If you're a parent wondering what your child will look like as an adult, now you don't need to wonder anymore. Researchers at the University of Washington claim to have developed software that can accurately predict what a child will look like as an adult, up to the age of 80. The technique can even work from poorly lit photos, and could prove a big help in missing persons cases.
Predicting what a child will look like as an adult from a single baby picture is extremely difficult, even for the people whose profession it is to create facial composites for the police. Try to get a completely automated software to do the same, and you'll run into an additional layer of problems in the source picture, including poor lighting, strange facial expressions, and other imponderables like, say, a milk mustache.
But researchers led by assistant professor Ira Kemelmacher-Shlizerman say that they've managed to create a computer algorithm that can actually do a much better job than its human counterpart.
The software relies on a database of thousands of faces, grouped by gender and age. For each age bracket, it determines the average pixel distribution of various facial features, and then calculates how those features change from one bracket to the next, as age advances.
The system's algorithm then takes a baby picture as input. After correcting for tilted faces, turned heads and inconsistent lighting, the software applies the age bracket-related changes to the child’s photo to predict how he or she will look like as an adult, reportedly guessing his or her appearance with remarkable accuracy, up to the age of 80.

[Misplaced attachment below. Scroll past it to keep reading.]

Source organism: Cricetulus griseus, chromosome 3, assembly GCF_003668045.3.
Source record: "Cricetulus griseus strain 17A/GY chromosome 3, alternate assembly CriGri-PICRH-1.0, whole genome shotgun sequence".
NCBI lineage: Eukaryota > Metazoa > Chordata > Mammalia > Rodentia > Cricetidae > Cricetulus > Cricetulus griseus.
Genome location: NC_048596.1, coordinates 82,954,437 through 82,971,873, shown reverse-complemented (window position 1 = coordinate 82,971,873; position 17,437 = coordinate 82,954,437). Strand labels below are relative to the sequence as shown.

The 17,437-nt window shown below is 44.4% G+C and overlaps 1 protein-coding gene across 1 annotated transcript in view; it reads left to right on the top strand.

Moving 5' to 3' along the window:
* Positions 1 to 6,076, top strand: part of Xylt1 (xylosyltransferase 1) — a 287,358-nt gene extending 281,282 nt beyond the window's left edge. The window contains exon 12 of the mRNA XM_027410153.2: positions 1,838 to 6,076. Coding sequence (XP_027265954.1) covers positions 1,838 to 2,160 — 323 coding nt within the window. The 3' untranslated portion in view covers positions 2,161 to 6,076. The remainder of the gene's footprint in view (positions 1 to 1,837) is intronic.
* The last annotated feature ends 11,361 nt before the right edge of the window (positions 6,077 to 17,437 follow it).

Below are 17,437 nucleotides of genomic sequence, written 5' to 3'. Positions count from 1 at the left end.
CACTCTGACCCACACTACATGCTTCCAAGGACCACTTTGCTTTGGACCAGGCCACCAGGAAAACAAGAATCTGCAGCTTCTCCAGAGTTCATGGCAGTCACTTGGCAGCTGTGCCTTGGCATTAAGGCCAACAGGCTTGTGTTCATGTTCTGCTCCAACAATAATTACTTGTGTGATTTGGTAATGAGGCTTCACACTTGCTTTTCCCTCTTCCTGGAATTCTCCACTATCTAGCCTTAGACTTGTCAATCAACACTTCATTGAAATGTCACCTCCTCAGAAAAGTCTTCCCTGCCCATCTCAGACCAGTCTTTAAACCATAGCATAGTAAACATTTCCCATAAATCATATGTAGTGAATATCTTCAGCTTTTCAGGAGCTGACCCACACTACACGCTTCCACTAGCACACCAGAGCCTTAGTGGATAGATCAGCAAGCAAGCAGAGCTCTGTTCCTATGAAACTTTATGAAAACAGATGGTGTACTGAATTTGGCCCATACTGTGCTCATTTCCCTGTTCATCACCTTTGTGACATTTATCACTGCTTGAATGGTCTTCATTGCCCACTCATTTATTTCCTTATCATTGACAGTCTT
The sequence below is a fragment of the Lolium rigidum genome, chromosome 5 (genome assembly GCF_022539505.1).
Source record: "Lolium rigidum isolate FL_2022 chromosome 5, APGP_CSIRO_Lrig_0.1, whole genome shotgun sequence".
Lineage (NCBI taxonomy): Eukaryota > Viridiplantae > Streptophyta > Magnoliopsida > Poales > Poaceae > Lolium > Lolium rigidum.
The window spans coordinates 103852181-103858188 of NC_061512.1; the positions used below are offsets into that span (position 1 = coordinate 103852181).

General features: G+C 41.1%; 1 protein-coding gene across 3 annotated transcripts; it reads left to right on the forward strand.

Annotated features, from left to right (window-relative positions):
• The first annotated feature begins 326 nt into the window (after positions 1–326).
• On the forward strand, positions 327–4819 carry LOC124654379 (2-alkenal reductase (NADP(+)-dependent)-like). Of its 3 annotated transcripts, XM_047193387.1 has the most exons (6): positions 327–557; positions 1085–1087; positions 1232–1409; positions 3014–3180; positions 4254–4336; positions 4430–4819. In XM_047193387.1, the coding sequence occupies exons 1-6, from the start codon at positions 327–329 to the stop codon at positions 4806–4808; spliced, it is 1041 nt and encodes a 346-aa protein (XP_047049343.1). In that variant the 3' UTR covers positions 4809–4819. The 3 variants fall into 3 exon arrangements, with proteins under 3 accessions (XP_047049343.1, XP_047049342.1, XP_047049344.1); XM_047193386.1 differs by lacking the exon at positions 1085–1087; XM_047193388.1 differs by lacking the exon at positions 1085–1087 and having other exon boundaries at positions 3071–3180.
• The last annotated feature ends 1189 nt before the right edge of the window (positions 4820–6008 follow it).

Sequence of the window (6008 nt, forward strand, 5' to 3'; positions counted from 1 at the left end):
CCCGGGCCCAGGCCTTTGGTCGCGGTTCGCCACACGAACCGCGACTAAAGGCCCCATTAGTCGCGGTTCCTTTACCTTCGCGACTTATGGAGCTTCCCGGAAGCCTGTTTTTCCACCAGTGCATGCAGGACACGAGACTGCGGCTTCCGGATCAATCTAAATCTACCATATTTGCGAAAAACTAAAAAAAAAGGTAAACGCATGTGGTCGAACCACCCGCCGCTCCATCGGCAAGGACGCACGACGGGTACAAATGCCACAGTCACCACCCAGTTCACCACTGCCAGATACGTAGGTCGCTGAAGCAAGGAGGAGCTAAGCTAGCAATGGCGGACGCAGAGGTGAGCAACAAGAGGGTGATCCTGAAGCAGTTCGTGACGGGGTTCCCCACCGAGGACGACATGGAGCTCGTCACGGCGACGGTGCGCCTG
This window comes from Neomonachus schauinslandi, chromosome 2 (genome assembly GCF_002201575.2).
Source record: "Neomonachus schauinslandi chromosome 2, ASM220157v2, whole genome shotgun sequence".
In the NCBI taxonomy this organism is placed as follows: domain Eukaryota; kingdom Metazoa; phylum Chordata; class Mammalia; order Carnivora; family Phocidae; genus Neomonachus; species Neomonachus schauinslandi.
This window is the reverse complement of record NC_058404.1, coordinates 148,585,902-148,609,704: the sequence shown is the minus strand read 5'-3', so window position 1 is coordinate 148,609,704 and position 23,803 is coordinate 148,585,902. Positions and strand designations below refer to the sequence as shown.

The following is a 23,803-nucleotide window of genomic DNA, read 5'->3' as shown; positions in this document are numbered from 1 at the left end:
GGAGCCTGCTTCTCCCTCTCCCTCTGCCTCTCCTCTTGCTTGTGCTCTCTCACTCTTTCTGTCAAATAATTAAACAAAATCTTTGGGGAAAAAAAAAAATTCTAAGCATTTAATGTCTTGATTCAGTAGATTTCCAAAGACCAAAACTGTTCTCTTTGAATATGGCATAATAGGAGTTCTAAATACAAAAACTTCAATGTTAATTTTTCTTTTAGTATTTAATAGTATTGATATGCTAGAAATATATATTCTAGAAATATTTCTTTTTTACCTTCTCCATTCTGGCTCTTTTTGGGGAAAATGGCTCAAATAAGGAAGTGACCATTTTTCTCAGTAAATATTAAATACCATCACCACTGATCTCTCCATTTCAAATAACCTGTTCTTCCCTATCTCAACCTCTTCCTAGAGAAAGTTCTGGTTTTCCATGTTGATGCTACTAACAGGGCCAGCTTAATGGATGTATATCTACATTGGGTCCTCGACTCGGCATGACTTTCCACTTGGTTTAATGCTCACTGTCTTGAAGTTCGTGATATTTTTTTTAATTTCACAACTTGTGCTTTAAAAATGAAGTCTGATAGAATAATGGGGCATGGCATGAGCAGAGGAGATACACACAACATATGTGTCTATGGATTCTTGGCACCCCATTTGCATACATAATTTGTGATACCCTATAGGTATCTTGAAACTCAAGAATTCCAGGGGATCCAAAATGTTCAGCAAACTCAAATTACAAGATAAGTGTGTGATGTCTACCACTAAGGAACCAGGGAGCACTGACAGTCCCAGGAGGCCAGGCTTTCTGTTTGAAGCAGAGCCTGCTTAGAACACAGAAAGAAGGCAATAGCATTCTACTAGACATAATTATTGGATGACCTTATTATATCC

In order to test the algorithm's performance, Prof. Kemelmacher-Shlizerman and colleagues collected the actual pictures of 82 people over a span of several years, and fed the subject's baby pictures to the software. From that single input, the program-generated facial composites were so close a match to actual photos that when a group of people was presented with the original and the rendered pictures side by side, they were unable to tell which was which.
The system could prove extremely useful in missing person cases. Police facial composites are usually created manually, taking photos of the child and family members and manipulating a best guess of how the face may have aged over the years. This algorithm, on the other hand, has proven remarkably accurate and, run on a normal computer, it provides an answer in about 30 seconds.
A freely available paper (PDF) published by the researchers explains in detail how the algorithm works. Prof. Kemelmacher-Shlizerman told us that the technology will soon be made available to the public.
The video below shows the software in action. On the left is the original photo, while on the right the algorithm outputs the prediction of what the child will look like as an adult.
Source: University of Washington
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